"We were optimistic," said former Rochester Mayor Bill Johnson.

The departure of the Rochester Rhinos soccer team from Marine Auto Stadium, and the city's ongoing financial obligation to maintain the stadium, were a stark contrast from rosy predictions about the team, and the facility, by boosters and city leaders.

"We were optimistic," said former Rochester Mayor Bill Johnson.

"It has had a long, traveled history. There is no doubt about it," said Molly Clifford, a city councilmember whose district houses the stadium and who confronted the prospect of a large potential economic driver sitting vacant and unused.

The picture looked very different a decade and a half ago.

New York State had come up with $15 million for stadium construction and developers like Rochester Rhinos co-owner Frank DuRoss had promised private investment would cover the rest of the costs and any operating expenses, leaving no obligation or liability for the city.

"For PaeTec Park, there is no subsidy from the taxpayer beyond the original $15 million," DuRoss declared at the time.

Johnson too was emphatic that the City of Rochester would end up with no part of the tab.

"I can't envision any scenario where the public would ever have to subsidize PaeTec Park," he told the Rochester City Newspaper in September of 2003."They're not going to be left holding the bag."

Nonetheless, city taxpayers were indeed left holding the bag after DuRoss left the project.

The Rhinos ran into financial trouble and the city took over the stadium in 2009.

Maintenance of the facility, for which the city was supposed to be paying nothing, ended up costing Rochester $600,000 a year according to city representatives.

Fifteen years later, Johnson said the stadium agreement, as he knew it, included no provisions for the city to assume ownership of the site and guessed that the provision that put the stadium back into the city's hands had come about as the final agreements were cemented after he had left office.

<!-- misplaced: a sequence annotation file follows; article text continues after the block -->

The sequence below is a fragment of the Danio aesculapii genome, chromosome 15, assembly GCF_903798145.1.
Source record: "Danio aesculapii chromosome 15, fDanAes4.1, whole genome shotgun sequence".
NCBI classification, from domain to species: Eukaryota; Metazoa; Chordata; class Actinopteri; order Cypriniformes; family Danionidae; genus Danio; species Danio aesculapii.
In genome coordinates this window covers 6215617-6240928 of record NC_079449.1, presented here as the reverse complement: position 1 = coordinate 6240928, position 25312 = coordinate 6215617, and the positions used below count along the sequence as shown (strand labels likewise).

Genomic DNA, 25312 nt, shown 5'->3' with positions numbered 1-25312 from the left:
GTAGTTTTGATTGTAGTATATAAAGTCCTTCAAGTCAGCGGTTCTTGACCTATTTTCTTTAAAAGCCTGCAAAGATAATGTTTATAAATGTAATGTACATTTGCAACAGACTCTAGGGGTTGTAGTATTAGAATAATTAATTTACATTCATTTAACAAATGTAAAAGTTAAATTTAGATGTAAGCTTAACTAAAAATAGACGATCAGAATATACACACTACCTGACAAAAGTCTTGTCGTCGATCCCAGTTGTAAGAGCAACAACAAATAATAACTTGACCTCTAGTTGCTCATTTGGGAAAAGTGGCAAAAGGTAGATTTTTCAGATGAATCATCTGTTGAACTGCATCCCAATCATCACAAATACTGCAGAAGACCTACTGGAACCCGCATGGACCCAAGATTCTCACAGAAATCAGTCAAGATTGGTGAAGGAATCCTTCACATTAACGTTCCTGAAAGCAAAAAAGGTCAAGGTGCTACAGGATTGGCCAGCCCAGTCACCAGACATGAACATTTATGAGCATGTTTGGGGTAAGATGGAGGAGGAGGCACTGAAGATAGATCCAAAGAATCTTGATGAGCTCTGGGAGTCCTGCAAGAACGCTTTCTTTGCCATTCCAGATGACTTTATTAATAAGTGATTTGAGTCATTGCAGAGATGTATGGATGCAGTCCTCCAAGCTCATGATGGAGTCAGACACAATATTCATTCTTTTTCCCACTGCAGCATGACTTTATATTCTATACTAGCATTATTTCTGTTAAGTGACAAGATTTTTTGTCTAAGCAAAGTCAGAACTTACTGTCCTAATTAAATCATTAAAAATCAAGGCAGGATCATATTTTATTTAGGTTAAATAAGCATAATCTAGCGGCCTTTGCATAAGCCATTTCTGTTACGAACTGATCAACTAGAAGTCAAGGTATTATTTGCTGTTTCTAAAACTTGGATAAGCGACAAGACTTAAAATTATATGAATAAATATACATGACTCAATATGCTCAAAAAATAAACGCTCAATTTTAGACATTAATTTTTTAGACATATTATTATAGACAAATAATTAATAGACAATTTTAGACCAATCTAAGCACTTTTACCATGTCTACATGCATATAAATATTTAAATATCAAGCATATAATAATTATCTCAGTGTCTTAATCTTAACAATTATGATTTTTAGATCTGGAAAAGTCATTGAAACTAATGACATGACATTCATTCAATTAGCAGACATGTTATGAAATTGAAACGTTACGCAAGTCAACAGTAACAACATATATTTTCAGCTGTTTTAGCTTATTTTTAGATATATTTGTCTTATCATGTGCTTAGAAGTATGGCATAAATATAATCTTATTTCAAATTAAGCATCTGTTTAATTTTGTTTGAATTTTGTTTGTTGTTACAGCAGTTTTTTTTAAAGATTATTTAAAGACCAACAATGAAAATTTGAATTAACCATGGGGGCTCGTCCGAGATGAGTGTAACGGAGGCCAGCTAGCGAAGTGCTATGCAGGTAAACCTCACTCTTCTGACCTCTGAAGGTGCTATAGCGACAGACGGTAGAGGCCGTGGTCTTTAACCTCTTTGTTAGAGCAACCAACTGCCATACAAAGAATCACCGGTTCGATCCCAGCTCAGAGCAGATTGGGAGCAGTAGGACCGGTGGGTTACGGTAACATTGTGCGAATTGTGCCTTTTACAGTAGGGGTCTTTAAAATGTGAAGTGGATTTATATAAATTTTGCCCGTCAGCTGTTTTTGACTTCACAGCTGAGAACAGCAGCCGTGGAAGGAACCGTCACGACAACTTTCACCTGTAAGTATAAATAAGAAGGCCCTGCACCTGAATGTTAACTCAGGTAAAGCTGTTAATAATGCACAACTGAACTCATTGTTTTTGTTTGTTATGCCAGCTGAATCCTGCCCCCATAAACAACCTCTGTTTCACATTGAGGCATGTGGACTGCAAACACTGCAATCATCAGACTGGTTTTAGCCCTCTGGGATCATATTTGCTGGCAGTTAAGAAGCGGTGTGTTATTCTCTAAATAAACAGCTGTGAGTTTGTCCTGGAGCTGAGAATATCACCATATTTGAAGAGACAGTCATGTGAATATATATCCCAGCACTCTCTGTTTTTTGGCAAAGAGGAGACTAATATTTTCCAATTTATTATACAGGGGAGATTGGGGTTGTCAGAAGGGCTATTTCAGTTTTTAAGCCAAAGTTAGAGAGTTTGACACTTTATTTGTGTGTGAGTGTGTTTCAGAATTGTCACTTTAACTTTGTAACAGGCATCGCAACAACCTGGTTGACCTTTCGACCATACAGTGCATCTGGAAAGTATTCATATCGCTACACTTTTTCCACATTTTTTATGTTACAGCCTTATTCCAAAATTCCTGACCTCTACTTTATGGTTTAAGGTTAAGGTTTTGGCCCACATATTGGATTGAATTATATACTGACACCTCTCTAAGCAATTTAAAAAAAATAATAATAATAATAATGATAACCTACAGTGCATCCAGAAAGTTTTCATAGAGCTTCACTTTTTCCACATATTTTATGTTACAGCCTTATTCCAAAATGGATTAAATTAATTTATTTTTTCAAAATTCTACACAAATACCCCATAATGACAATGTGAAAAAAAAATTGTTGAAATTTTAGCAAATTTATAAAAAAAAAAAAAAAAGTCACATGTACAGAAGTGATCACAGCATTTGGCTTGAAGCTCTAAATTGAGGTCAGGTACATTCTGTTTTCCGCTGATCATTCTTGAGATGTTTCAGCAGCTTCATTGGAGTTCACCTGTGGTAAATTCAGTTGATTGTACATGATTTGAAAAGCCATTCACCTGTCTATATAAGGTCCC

Johnson did remember great hope and enthusiasm for the stadium plan at the time.

"The Red Wings were a very strong sports team. The Amerks were a very strong sports team," he recalled. "We had this notion that we could build ourselves as a sports center, as a mid-sized city with with strong sports teams."

"The stadium was the big thing for this neighborhood that we were all looking forward to it," said Tom Labue, who was opening his bar, the Flat Iron Café, on State Street a decade and a half ago, at the same time the stadium came to the Lyell Avenue corridor. "There just seem to be a level of excitement across the neighborhood. Not just the neighborhood. I would say citywide."

City representatives pointed to changing demographics in the city and flagging interest in professional soccer as catalysts for the field's decline, as well as a jarring contrast between more accommodating accommodations, amenities, entertainment and food during early Rhinos soccer games at Frontier Field and sparser, cheaper, versions on hand once the soccer field was hosting games.

"Certainly, the original owner, Frank DuRoss at that time, really did not do the city any favors in terms of the way he both build the stadium and consequently left us in the dust," Clifford complained.

Johnson said the epic bad fortunes of the city's business community played a role too.

"You're selling luxury boxes and you're requiring a lot of corporate support," he said. "We all know what happened to our corporate community in the last decade or so. It's shrunk."

Labue looked instead to changing city leadership and changing priorities.

"The stadium had us moving in the right direction," he said. "When the support shifted and the development projects moved elsewhere, the stadium seemed to decline."

Clifford took solace from the fact that, while the city faced ongoing expenses to maintain the stadium, the facility was fully paid for and did not carry a debt load.

Still, she predicted some capital investment might be called for to properly maximize the value of the stadium as a community resource.

"Obviously, we want to protect the taxpayers and not sending a lot of money into it," she said. "But at the same time, we really want business owners who hopefully can do everything they can to bring people into the neighborhood."